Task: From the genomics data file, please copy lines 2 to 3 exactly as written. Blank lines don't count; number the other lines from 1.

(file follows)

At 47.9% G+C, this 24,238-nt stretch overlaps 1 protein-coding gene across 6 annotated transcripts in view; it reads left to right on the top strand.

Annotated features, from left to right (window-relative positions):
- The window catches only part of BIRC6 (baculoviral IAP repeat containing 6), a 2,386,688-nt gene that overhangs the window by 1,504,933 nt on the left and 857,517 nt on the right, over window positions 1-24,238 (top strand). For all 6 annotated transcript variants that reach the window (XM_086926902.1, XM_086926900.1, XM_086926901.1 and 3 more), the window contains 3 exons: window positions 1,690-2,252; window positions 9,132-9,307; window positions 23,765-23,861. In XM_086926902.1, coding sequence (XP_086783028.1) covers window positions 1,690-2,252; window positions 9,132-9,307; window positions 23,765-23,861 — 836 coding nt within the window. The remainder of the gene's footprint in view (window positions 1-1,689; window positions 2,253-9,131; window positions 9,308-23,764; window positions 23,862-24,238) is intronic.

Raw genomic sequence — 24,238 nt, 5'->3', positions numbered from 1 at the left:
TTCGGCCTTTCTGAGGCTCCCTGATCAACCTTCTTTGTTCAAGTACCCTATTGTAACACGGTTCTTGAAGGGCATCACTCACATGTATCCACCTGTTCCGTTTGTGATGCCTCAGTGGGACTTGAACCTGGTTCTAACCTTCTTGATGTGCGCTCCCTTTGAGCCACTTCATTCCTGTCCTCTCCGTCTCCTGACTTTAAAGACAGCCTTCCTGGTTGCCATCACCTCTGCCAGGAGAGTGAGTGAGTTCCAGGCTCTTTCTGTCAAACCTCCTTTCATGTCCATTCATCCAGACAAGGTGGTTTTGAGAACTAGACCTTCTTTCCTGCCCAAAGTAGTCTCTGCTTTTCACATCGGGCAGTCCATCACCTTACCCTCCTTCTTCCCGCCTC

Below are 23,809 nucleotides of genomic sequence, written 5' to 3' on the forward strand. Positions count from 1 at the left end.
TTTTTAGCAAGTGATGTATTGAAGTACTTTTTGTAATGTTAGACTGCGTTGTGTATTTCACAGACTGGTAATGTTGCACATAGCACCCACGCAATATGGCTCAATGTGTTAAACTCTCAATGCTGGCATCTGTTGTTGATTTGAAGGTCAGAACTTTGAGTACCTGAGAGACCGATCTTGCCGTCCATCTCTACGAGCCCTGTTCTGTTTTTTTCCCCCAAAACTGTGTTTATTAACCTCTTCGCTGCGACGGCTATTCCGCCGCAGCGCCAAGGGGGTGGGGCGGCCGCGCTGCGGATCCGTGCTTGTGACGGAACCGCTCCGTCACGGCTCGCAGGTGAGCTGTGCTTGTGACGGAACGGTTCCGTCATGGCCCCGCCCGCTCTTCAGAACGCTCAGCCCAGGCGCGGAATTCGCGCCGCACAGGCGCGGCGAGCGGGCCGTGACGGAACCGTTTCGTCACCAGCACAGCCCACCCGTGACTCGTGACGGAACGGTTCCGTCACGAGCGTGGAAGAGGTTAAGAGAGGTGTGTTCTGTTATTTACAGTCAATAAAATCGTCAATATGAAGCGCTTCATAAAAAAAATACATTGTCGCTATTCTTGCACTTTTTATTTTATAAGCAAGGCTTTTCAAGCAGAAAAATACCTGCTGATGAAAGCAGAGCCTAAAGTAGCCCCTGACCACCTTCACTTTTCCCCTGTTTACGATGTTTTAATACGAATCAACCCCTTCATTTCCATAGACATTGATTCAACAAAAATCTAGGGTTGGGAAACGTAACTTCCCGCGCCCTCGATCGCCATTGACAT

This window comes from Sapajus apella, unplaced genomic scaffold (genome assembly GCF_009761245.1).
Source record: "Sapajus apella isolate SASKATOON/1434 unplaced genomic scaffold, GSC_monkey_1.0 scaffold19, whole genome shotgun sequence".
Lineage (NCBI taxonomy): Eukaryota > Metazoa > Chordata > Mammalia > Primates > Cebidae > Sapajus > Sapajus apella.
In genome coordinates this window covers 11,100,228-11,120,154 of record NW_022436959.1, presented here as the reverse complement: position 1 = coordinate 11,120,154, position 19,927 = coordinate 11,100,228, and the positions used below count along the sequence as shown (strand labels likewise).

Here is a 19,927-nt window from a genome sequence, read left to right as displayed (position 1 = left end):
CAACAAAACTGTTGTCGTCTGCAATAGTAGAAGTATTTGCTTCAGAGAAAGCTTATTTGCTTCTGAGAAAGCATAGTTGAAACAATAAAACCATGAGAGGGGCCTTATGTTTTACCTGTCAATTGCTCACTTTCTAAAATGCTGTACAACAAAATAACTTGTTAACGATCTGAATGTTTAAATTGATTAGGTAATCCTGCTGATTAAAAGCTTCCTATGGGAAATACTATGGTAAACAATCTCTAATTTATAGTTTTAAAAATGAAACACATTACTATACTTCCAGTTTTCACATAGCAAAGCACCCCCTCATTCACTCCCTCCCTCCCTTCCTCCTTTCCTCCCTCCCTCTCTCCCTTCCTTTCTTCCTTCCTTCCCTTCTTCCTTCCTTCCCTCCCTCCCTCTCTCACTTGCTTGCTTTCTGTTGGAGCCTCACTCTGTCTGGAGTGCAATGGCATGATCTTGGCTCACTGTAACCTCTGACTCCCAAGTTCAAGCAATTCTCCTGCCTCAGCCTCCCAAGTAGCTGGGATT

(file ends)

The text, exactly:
Annotated features, from left to right (window-relative positions):
- The window catches only part of BIRC6 (baculoviral IAP repeat containing 6), a 2,386,688-nt gene that overhangs the window by 1,504,933 nt on the left and 857,517 nt on the right, over window positions 1-24,238 (top strand). For all 6 annotated transcript variants that reach the window (XM_086926902.1, XM_086926900.1, XM_086926901.1 and 3 more), the window contains 3 exons: window positions 1,690-2,252; window positions 9,132-9,307; window positions 23,765-23,861. In XM_086926902.1, coding sequence (XP_086783028.1) covers window positions 1,690-2,252; window positions 9,132-9,307; window positions 23,765-23,861 — 836 coding nt within the window. The remainder of the gene's footprint in view (window positions 1-1,689; window positions 2,253-9,131; window positions 9,308-23,764; window positions 23,862-24,238) is intronic.